Prostate Specific Antigen and Opioid Use

aaaaprostate

I’ve posted before about the effects of opioids on PSA levels, used to screen for prostate cancer. Here’s a reminder. This is from a study by Safarinejad et al, in the Journal of Addiction Medicine, Vol 7(1) pages 58-65.

PSA is an enzyme normally found in low levels in the blood of men with healthy prostates. It’s elevated in a variety of prostate diseases. Notably, it’s elevated in men with prostate cancer, but it can also be elevated from other ailments that cause inflammation of the prostate.

Routine screening of men through checking the PSA levels is controversial, because some experts say it leads to unnecessary prostate biopsies. They also say screening doesn’t reduce deaths from prostate cancer. However, many men specifically ask for PSA screening, and many doctors still check the PSA levels as part of a routine physical. PSA levels can be followed after a patient has been treated for prostate cancer, and elevated levels can mean a recurrence of the cancer.
In this study of Iranian men, male opioid addicts had 28% lower PSA levels than subjects that didn’t use opioids.

We already know that opioid use is associated with lower serum testosterone levels, so the authors of the study postulated that lower testosterone levels lead to lower PSA levels, but this was not the case, at least in this group of men. There was no correlation between serum testosterone levels and PSA levels in this study, so it did not appear that testosterone levels caused the lowered PSA levels.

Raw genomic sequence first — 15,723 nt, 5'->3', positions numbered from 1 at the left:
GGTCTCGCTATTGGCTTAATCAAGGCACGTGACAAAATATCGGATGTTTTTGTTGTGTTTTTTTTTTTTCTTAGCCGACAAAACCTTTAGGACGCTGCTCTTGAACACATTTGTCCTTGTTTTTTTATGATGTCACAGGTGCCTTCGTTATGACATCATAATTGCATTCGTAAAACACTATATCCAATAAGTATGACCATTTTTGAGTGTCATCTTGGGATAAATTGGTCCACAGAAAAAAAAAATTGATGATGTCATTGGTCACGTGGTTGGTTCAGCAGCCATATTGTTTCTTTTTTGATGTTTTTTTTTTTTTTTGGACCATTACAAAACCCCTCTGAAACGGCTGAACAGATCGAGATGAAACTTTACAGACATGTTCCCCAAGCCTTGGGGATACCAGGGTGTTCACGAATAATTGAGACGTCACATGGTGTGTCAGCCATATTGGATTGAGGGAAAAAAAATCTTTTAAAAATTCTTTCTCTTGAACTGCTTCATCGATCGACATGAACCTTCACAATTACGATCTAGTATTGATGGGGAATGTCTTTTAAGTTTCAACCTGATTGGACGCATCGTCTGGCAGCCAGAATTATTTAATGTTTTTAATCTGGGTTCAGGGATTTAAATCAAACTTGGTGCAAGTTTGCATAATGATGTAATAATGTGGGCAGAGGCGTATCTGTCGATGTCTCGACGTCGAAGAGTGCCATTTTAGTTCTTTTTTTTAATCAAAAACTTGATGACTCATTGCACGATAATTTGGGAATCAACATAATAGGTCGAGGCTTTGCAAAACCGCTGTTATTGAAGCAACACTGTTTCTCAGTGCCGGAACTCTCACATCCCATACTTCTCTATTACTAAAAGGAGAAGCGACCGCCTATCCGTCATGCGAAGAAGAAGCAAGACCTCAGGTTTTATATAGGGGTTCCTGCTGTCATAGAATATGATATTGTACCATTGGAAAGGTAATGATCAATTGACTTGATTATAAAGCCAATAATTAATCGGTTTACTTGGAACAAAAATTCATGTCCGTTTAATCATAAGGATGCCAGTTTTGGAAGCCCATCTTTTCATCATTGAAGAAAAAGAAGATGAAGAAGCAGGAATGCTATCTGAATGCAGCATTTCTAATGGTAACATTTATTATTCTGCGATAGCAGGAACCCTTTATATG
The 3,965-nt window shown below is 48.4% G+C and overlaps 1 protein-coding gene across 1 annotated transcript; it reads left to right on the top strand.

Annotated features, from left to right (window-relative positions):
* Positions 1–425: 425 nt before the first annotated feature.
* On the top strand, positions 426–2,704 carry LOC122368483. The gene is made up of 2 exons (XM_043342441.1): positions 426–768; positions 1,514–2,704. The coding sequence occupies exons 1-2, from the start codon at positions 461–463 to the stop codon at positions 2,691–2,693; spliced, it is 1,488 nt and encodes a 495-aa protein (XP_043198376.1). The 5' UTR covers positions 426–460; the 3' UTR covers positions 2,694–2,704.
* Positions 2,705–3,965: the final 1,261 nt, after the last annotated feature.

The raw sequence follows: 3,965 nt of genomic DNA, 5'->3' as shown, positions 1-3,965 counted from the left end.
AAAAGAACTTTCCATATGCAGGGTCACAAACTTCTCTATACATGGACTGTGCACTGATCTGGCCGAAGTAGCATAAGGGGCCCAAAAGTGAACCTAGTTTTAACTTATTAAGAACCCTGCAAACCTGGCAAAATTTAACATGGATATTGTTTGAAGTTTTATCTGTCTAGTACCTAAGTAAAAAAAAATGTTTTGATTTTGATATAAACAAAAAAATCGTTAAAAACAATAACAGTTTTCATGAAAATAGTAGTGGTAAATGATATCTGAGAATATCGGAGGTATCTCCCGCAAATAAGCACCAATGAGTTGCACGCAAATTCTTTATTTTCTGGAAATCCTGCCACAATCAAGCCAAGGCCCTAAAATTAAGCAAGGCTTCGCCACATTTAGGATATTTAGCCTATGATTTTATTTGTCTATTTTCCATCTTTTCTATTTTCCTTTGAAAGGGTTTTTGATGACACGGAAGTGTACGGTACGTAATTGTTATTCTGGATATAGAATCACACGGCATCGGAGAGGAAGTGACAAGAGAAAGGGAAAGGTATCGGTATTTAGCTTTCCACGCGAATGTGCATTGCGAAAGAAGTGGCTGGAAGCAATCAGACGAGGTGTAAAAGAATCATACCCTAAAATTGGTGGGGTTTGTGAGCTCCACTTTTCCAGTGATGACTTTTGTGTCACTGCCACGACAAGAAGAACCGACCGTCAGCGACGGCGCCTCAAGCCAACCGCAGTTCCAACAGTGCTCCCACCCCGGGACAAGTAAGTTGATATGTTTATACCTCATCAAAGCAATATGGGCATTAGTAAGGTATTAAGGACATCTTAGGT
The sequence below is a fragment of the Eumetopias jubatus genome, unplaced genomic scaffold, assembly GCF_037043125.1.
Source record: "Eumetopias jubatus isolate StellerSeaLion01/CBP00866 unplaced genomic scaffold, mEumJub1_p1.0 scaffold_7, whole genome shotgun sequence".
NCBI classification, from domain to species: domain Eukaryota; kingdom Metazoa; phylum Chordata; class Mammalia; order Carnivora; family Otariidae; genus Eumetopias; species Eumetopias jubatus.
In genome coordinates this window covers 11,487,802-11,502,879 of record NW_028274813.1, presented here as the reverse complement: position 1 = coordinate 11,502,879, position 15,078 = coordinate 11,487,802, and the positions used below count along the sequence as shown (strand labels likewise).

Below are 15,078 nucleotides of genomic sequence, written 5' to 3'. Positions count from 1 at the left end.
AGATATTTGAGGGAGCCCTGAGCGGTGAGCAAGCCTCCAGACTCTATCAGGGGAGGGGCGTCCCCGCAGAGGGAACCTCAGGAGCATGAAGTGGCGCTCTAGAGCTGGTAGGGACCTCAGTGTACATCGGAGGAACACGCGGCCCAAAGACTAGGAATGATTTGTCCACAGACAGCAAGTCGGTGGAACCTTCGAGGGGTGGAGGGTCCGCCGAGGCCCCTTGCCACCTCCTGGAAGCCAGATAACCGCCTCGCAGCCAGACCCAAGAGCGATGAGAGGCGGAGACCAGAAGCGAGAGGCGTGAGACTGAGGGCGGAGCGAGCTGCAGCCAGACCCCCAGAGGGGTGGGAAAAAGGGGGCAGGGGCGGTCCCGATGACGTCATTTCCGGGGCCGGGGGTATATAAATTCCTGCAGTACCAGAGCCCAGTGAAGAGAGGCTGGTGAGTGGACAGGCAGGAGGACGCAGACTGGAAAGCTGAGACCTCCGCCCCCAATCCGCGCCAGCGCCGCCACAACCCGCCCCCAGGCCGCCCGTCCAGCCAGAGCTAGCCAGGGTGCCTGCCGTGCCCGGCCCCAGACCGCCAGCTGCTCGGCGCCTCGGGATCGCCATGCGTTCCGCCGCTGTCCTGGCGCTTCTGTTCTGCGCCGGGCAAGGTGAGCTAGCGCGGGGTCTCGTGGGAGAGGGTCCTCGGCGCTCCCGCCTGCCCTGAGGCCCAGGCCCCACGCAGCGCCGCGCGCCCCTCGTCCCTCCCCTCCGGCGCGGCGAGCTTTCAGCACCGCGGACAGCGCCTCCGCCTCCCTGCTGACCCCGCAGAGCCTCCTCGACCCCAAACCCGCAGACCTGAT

Since prostate biopsies are performed on men with elevated PSAs the study authors were concerned that in opioid addicts, their lower PSA levels will fall below the threshold for biopsy. This could mean cancers could be missed in opioid users that might be detected in non-opioid users. Therefore, prostate cancers may not be detected in opioid addicts until the cancer is more advanced.

Indeed, in this study, more the men on opioids who were diagnosed with prostate cancer during the study period had higher grade prostate cancer than the men not on opioids who were diagnosed with prostate cancer during the study period.

This study suggests that for men on long-term opioids, PSA cut-offs should be lowered when deciding if the patient needs an evaluation for possible prostate cancer.

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One response to this post.

  1. Posted by Joy Auren on April 9, 2014 at 5:21 pm

    Good info. This will help me convince my dear husband that 3 sec. of a finger in his butt, will be sooo worth it! 😉

    Reply

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